This brings me back to my original point and that is high production. Like some of you, my space is limited. I have only a finite amount of land in which to grow on. So what I have been able to do, by learning over the years is to maximize the space that I have with various techniques to ensure that I am getting the most out of that space.

The first of which is planting high producing veggies. In other words, plants that will yield larger volume per plant. Examples would be, cherry or grape tomatoes, zucchini, blackberry and raspberry bushes and so on. This is not to say that you shouldn’t include smaller producing crops such as carrots, beets or turnips. But you can grow them in deep containers, such as pots or window boxes, in areas where the previously mentioned varieties would not fair so well.

A second example would be to use vertical gardening methods. The use of a trellis for many varieties will go a long way. Pole beans, sugar snap peas, indeterminate vining cucumbers are just a few that you can choose from. They satisfy both the use of growing vertically as well as producing large quantities. Double score!

Finally, be sure to include high producing perennials such as asparagus,everbearing raspberries, blueberries, or fruit and nut bearing trees to name a few. You can buy a self pollinating apple tree for as little as $20, and although you may have to wait a couple of years before production, once it gets going, you will have apples for decades!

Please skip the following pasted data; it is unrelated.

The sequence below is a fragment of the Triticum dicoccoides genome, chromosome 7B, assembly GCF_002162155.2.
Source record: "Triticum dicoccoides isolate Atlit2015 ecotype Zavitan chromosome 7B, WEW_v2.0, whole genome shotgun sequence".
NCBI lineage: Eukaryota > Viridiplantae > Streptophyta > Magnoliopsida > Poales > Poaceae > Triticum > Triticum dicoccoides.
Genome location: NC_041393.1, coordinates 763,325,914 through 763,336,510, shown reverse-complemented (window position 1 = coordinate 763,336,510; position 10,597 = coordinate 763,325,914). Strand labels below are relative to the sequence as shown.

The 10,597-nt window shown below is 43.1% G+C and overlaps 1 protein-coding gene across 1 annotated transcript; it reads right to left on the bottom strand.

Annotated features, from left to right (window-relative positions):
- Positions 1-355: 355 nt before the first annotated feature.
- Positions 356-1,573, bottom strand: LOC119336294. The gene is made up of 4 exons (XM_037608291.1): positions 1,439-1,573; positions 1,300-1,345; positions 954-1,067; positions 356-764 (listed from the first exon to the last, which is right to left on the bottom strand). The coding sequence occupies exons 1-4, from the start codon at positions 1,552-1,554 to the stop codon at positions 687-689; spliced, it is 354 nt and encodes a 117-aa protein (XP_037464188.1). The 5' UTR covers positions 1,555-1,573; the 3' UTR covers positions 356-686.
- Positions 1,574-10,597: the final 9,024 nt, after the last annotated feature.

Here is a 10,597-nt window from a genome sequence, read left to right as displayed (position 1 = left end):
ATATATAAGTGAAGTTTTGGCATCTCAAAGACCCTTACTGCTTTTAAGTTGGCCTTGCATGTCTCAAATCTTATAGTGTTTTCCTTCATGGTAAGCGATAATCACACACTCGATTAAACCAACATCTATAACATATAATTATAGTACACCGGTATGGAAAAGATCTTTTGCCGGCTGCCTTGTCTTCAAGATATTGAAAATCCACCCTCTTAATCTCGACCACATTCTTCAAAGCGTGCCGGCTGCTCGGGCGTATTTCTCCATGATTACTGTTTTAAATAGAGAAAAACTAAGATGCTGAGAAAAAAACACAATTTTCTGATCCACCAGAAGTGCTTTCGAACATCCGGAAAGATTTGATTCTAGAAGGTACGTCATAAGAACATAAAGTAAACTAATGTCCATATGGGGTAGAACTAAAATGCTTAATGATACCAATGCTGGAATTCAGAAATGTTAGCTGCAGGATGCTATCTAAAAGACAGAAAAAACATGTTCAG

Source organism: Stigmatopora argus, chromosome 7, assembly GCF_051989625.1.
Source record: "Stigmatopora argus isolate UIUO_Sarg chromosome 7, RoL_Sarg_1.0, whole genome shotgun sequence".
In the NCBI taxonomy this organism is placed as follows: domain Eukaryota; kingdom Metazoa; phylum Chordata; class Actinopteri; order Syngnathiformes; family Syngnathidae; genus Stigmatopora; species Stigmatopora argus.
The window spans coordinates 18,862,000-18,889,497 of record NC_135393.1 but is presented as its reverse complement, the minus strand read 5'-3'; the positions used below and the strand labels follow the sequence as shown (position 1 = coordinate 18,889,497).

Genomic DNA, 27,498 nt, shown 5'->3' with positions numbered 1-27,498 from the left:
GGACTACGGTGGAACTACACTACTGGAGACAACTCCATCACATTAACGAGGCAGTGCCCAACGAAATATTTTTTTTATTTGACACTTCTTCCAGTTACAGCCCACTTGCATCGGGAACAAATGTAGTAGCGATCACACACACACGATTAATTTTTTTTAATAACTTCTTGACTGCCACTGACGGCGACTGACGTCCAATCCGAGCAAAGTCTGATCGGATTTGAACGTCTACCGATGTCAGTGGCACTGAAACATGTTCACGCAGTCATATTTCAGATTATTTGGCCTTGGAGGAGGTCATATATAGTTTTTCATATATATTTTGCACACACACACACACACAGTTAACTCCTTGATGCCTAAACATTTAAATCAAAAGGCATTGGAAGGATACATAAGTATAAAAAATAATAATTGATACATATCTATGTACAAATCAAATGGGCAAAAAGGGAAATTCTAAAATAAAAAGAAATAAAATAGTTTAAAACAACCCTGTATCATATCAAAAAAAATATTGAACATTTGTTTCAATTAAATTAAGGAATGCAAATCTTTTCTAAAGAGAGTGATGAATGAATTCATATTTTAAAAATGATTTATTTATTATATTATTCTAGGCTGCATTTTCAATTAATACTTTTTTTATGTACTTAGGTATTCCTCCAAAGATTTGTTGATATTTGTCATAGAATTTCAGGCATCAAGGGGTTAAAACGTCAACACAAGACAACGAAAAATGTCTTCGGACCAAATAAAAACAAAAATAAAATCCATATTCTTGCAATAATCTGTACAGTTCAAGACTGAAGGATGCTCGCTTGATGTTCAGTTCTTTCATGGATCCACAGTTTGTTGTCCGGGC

Of course if you are new to home vegetable gardening, you would not thrust yourself into doing everything in your first year. Start small and keep your garden simple. Expand on it every season, and it won’t be long before you are supplying not only enough fruits and veggies for your family with loads of fresh tasting goodies, but your neighbors as well.

My next conquest is raising chickens. I am told that you need two per each family member in the household to produce ample amounts of eggs. We shall see. self-sustainability here I come!

About the Author
Mike Podlesny is the author of Vegetable Gardening for the Average Person: A Guide to Vegetable Gardening for the rest of us, the moderator for the largest vegetable gardening page on Facebook and creator of the monthly Seeds Club.

Watch the video below to learn more about Mike`s Seeds of the Month Club: